'Teenagers and adults injured outside towns' sustained more injuries on average than 'teenagers and adults injured in towns', who in turn sustained more injuries on average than children.
It is interesting to note that 'teenagers and adults injured in towns' were on the whole less severely injured than 'teenagers and adults injured outside towns', even though the former were more often involved in a collision with a motor vehicle than the latter, and collisions with a motor vehicle are more severe than bicycle-only crashes. This can be explained by lower speeds in towns, both for the cyclists and the motor vehicles.
The potentially fatal (AIS 4+) injuries are presented in Table 9, for each type of cyclist. For this level of severity, the injury patterns for 'teenagers and adults injured in towns' and 'teenagers and adults injured outside towns' appear to be similar. About two-thirds of the severe injuries were to the head, about 20% to the thorax, and the remainder to the abdomen and the spine. The most common injuries to the head were haematomas of the cerebrum. The children seem to have mainly sustained head injuries, but this conclusion is based on a very low frequency (14 injuries).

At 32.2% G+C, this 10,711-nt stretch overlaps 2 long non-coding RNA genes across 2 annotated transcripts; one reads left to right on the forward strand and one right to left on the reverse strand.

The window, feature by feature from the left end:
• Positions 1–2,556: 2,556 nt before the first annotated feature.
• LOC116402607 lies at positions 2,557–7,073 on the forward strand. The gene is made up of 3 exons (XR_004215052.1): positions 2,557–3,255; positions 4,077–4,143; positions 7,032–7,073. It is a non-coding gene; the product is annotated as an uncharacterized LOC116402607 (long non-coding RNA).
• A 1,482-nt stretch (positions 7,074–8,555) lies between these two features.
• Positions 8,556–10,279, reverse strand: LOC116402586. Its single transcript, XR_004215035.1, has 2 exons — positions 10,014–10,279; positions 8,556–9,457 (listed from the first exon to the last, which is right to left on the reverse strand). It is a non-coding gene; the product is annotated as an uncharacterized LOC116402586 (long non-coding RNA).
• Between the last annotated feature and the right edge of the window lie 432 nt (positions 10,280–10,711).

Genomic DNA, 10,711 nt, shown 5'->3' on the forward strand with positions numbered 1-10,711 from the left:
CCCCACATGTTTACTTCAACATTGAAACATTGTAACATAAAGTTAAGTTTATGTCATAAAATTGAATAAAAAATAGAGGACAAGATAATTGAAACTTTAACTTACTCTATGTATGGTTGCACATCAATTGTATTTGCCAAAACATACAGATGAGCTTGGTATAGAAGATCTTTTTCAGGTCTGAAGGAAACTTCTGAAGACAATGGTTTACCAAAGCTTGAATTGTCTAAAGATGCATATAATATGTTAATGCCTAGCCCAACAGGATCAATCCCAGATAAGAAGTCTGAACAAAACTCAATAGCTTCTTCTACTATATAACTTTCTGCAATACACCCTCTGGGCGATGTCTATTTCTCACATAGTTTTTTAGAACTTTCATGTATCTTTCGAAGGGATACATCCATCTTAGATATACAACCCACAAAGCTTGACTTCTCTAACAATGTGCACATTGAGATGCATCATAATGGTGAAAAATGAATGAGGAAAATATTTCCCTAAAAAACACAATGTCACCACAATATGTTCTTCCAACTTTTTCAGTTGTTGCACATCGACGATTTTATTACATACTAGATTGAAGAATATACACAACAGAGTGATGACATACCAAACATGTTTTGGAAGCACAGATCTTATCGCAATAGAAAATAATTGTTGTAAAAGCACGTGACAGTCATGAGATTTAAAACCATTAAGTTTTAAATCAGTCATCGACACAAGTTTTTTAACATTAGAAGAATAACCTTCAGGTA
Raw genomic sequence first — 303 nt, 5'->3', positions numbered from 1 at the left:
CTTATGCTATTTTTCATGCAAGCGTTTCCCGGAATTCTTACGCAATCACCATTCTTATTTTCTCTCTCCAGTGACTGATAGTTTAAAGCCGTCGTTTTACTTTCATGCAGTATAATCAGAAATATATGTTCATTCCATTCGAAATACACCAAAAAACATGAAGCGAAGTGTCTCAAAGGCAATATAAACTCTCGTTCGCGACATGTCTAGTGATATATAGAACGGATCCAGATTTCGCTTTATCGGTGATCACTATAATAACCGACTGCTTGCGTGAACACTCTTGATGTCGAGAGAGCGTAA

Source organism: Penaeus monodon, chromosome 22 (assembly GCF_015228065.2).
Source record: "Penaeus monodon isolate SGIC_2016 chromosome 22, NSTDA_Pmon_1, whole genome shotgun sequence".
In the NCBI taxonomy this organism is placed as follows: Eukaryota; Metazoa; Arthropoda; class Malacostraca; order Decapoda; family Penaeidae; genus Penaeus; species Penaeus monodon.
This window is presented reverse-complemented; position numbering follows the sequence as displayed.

The injury patterns observed here are fairly similar to those observed in New Zealand , if for head injuries we count the internal organ injuries together with the unspecified head injuries (unconsciousness, without any further injury description), and take account of the fact that we have only displayed AIS 2+ injuries. We have excluded AIS 1 injuries, firstly because they are really minor, being predominantly contusions and abrasions, and secondly, because there are so many of them that they would obscure the more serious injuries.
Strengths and weaknesses
This study has a number of strengths. First of all, it is based on a very large number of subjects, which confers high statistical power. Second, and more importantly, these subjects were identified using a road trauma registry which covers outpatients, inpatients and fatalities. In other words, the study covers the whole range of injury severities. There might be some selection bias among the slightly injured (MAIS 1) casualties; nevertheless, the coverage rate of the registry is estimated at 80% : the study sample is close to completeness and therefore to representativity.